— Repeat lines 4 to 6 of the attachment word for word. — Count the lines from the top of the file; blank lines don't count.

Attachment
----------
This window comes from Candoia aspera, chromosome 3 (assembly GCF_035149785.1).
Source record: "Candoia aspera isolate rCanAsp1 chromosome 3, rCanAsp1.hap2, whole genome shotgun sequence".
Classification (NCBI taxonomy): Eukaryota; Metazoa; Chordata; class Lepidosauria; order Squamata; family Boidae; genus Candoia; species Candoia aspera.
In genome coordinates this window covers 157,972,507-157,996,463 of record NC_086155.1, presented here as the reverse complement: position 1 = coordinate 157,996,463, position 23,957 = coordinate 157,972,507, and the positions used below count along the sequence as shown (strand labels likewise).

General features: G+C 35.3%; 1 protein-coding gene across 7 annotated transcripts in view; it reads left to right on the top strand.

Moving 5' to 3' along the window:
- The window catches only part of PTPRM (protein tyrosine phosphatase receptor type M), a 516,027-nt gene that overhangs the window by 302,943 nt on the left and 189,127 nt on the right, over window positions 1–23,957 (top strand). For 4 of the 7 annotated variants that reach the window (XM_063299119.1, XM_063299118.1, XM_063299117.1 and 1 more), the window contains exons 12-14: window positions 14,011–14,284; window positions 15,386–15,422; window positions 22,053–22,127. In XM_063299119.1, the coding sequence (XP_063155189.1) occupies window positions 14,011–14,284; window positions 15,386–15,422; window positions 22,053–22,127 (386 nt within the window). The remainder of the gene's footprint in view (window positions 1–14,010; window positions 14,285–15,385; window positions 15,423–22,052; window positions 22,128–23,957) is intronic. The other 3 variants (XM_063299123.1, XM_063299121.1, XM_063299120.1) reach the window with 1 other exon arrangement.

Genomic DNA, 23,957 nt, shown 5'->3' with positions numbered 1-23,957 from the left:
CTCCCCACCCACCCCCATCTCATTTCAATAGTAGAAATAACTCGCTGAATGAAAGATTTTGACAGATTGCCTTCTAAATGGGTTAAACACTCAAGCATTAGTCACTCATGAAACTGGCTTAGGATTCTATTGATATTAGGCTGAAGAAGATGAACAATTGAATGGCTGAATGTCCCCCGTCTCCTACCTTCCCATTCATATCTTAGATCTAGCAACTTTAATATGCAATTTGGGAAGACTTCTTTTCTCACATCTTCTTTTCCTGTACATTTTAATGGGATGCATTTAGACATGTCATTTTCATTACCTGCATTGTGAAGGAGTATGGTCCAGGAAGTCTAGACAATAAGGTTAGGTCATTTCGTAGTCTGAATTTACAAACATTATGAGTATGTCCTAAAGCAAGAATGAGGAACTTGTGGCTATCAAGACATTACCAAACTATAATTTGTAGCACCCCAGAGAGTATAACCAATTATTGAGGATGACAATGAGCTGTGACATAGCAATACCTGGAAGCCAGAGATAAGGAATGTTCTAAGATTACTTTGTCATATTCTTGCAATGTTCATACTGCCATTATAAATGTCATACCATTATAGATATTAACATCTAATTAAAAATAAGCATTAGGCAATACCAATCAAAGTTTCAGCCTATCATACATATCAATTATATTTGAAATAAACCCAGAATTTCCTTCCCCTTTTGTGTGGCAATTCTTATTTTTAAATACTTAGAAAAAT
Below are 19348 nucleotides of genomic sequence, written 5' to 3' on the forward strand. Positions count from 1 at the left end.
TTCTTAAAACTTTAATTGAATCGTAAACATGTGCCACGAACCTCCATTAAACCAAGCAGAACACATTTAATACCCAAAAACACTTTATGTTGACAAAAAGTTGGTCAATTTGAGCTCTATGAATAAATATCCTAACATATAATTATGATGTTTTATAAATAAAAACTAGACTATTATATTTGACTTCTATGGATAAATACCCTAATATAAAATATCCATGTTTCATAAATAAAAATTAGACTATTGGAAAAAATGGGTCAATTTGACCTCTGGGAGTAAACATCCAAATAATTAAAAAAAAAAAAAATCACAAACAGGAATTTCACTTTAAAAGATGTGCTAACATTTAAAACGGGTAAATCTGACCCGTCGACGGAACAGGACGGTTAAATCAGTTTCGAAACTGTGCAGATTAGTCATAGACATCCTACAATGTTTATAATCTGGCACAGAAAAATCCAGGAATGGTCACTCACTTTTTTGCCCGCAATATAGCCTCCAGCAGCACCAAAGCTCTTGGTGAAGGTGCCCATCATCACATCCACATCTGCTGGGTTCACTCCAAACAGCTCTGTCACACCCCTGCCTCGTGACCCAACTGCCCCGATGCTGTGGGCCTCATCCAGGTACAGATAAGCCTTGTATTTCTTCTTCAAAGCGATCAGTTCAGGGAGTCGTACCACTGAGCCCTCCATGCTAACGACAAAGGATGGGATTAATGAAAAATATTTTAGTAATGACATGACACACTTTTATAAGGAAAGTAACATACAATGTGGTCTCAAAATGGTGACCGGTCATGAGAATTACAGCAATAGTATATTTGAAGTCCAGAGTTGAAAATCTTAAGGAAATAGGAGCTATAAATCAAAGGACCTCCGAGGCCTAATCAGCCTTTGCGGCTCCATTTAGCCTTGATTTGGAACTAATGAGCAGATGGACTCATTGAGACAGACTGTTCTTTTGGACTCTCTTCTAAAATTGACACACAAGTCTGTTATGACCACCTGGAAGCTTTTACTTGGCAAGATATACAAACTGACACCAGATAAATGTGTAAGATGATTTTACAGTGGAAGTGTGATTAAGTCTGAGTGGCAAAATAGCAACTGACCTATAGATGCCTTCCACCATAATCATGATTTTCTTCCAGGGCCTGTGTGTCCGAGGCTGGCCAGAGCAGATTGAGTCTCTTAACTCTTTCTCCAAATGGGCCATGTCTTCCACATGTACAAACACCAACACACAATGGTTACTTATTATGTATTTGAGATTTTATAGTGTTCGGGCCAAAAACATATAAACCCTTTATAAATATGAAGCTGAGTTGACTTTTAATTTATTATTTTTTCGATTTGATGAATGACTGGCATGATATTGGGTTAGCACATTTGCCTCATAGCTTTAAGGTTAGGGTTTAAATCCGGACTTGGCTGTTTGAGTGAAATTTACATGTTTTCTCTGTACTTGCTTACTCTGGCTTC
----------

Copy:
In genome coordinates this window covers 157,972,507-157,996,463 of record NC_086155.1, presented here as the reverse complement: position 1 = coordinate 157,996,463, position 23,957 = coordinate 157,972,507, and the positions used below count along the sequence as shown (strand labels likewise).

General features: G+C 35.3%; 1 protein-coding gene across 7 annotated transcripts in view; it reads left to right on the top strand.

Moving 5' to 3' along the window: